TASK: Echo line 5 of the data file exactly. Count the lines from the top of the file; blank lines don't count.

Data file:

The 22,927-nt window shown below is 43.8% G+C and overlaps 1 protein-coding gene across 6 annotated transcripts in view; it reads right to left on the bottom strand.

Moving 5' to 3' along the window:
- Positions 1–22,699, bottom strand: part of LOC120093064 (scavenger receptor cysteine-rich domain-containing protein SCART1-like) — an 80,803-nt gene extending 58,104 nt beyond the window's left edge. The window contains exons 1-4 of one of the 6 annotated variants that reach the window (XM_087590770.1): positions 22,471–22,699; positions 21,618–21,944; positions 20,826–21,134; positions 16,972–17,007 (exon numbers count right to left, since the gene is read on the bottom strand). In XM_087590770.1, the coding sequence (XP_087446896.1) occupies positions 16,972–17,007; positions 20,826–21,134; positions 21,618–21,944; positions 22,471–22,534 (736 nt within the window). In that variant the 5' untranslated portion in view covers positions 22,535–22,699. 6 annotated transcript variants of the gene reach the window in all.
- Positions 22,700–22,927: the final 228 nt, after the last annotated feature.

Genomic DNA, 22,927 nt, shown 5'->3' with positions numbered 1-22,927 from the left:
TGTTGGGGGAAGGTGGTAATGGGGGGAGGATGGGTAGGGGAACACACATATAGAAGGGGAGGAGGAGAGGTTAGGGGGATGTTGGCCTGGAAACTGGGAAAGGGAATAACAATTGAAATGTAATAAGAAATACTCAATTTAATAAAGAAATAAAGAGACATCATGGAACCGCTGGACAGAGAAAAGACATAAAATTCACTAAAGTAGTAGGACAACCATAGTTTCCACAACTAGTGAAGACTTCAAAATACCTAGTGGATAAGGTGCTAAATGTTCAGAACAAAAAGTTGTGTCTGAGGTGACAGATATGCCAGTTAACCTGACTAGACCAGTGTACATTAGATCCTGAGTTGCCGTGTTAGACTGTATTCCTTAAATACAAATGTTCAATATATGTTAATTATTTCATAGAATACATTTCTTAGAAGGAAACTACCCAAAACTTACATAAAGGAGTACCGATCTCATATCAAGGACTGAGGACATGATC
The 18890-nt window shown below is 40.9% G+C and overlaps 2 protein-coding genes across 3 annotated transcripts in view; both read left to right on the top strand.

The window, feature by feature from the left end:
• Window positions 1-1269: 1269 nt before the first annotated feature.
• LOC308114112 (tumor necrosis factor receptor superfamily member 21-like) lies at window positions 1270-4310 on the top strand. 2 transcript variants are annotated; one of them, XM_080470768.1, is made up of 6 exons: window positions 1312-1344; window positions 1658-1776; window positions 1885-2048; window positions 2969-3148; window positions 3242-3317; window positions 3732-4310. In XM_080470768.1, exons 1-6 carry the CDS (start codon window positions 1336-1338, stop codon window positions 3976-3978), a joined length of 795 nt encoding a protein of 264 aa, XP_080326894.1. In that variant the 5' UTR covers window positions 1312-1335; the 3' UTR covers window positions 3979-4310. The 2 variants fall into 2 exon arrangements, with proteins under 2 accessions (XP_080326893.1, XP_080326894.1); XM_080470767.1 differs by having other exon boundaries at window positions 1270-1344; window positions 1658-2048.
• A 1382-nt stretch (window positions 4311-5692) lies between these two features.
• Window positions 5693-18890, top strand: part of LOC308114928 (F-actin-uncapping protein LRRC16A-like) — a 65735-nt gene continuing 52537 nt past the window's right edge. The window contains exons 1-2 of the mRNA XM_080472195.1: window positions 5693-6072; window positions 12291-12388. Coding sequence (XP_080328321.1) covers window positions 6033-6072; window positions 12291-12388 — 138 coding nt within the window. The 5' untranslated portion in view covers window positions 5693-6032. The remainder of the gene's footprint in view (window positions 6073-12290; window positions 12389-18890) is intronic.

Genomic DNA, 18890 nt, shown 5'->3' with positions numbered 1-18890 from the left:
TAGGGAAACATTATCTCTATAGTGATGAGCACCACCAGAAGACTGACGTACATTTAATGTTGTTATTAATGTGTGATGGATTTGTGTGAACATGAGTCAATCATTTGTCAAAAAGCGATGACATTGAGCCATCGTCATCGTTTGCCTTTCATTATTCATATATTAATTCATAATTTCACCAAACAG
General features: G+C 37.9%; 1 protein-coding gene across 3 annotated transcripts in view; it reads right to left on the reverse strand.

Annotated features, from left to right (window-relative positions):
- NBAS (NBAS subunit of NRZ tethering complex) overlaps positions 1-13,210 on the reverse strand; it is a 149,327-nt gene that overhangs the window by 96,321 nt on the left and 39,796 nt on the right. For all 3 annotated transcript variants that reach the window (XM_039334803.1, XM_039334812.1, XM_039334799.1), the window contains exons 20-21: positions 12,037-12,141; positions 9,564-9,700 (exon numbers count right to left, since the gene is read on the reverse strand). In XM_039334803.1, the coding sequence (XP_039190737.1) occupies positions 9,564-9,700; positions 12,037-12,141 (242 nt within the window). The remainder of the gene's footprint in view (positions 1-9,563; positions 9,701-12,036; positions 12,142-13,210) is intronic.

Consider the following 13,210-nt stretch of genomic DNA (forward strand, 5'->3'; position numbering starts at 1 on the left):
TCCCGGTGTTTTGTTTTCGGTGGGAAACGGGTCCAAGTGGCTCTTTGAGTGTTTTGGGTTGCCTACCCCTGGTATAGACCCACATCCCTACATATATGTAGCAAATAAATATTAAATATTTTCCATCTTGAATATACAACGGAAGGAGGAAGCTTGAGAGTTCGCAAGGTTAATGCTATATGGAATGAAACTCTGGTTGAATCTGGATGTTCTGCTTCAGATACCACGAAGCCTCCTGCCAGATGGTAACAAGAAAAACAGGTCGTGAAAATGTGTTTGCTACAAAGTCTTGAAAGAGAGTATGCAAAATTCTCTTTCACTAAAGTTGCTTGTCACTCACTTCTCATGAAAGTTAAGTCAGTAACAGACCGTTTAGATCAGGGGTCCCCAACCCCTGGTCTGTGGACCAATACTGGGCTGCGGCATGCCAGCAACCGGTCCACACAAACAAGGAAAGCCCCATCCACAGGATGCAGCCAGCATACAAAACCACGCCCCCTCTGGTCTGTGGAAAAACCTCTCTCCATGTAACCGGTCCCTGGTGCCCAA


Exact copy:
Genomic DNA, 22,927 nt, shown 5'->3' with positions numbered 1-22,927 from the left: